27°35′37.4″N 85°5′17.3″E 2,574 m 28°24′0.9″N 83°41′34.7″E 3,079 m
DOI: 10.7717/peerj.7503/table-1

To determine the stomatal count, transparent nail polish was applied on the middle dorsal surface of a fresh leaf. After a few minutes, when nail polish had dried, a thin layer was peeled from the middle dorsal surface of a leaf. The peeled layers were separately preserved in a 10% glycerine solution for about 72 h. In the laboratory, the temporary slide of each layer was prepared using safranin as a staining agent. The stained layers were individually mounted on microscope slides, and all stomata observed under a 10-x magnification microscopic field were counted. The stomata counts were repeated at three different microscopic fields to ensure the exact measurement of the stomata density. Area of the microscopic field was calculated using the formula A= πr2 where r is the radius of microscopic field and density of stomata was calculated as the number of stomata under a microscopic field divided by the area of the microscopic field. The stomata density was expressed in terms of number per square millimetre.

Statistical Analyses

An independent sample t test was used to test the variation in measured traits between the years. Data from each of the measured morphological variables were summarized as Q-Q plots and tested for normality. Exploratory data analyses revealed that some of the response variables were not normally distributed and were better described by a Gamma distribution as most data consisted of positive values larger than zero (Zuur, Hilbe & Ieno, 2013). Consequently, non-parametric correlation analyses were performed among the five different traits measured for each species implementing Kendall’s tau statistic (τ). This coefficient was chosen as it has a known standard error and provides a better estimate with low sample size. After the exploratory analyses, generalised linear regression models (GLM) were applied to test for the potential effects of elevation on the different traits measured for each species. For the five regression models, elevation was used as a predictor and it was assumed that the response variable followed a Gamma distribution. Link function for each model was selected based on a comparison of AIC scores obtained after fitting models implementing different link functions (Zuur, Hilbe & Ieno, 2013). Regression analyses were performed using the routine glm available as part of the base distribution of the R package (version 3.3.1) (R Core Team, 2015).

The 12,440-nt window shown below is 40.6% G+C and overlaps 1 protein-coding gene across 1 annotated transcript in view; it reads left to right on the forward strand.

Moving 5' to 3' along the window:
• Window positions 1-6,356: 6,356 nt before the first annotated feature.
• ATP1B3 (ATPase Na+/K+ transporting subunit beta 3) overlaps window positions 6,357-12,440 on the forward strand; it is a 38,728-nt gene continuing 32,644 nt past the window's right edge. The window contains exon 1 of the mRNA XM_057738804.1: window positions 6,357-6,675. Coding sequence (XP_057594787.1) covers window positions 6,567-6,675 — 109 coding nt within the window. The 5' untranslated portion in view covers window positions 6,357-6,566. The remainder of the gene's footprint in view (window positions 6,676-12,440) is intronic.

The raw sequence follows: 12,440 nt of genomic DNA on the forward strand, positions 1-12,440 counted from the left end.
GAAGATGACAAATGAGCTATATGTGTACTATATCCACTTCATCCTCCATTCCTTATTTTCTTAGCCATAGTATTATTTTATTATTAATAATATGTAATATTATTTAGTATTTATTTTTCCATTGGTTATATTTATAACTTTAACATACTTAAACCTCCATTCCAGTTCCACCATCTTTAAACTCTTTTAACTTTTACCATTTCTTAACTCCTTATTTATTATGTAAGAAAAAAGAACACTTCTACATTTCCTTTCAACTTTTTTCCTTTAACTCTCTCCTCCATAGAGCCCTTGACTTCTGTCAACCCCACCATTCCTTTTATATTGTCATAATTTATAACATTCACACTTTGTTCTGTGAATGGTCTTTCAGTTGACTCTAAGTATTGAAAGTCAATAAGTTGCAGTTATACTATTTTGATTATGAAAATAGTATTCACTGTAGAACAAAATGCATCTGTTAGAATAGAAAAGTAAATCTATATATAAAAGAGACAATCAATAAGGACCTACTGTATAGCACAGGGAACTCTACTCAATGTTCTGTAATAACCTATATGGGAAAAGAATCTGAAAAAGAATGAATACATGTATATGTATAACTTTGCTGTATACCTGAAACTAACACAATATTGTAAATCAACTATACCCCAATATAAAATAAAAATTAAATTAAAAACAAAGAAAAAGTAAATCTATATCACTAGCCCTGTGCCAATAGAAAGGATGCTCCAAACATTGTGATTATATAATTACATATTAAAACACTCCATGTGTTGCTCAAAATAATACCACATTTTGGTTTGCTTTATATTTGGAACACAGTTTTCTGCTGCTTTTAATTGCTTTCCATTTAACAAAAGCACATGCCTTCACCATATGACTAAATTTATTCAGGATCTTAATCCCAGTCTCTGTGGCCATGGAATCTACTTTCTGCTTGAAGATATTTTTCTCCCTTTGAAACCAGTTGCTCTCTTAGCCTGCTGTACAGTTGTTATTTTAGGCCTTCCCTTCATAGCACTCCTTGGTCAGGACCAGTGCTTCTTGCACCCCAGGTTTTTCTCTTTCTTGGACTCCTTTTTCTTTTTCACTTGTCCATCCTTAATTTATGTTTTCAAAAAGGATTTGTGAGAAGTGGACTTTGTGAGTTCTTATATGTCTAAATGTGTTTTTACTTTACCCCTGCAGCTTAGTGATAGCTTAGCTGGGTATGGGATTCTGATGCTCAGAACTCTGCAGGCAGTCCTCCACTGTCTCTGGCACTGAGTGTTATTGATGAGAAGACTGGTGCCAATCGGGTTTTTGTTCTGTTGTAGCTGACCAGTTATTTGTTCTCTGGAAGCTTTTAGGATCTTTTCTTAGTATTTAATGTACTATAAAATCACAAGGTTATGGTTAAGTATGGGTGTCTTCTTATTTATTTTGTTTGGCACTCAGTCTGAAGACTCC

Results

Correlation analyses

Our results indicated that all the measured variables did not differ significantly between years (P > 0.05), thus only 2017 data were used for further analyses. For R. purpurea, there was a significant correlation between stomata density and the variables of leaf area (P < 0.001) and specific leaf area (SLA) (P = 0.020) (Fig. 3). In R. alpina, leaf length was correlated with all remaining variables (Fig. 4). Consequently, we separately performed the regression analyses for the two species for each of the measured response variables.

Correlations between the different traits of R. purpurea measured at five different elevations.

Figure 3: Correlations between the different traits of R. purpurea measured at five different elevations.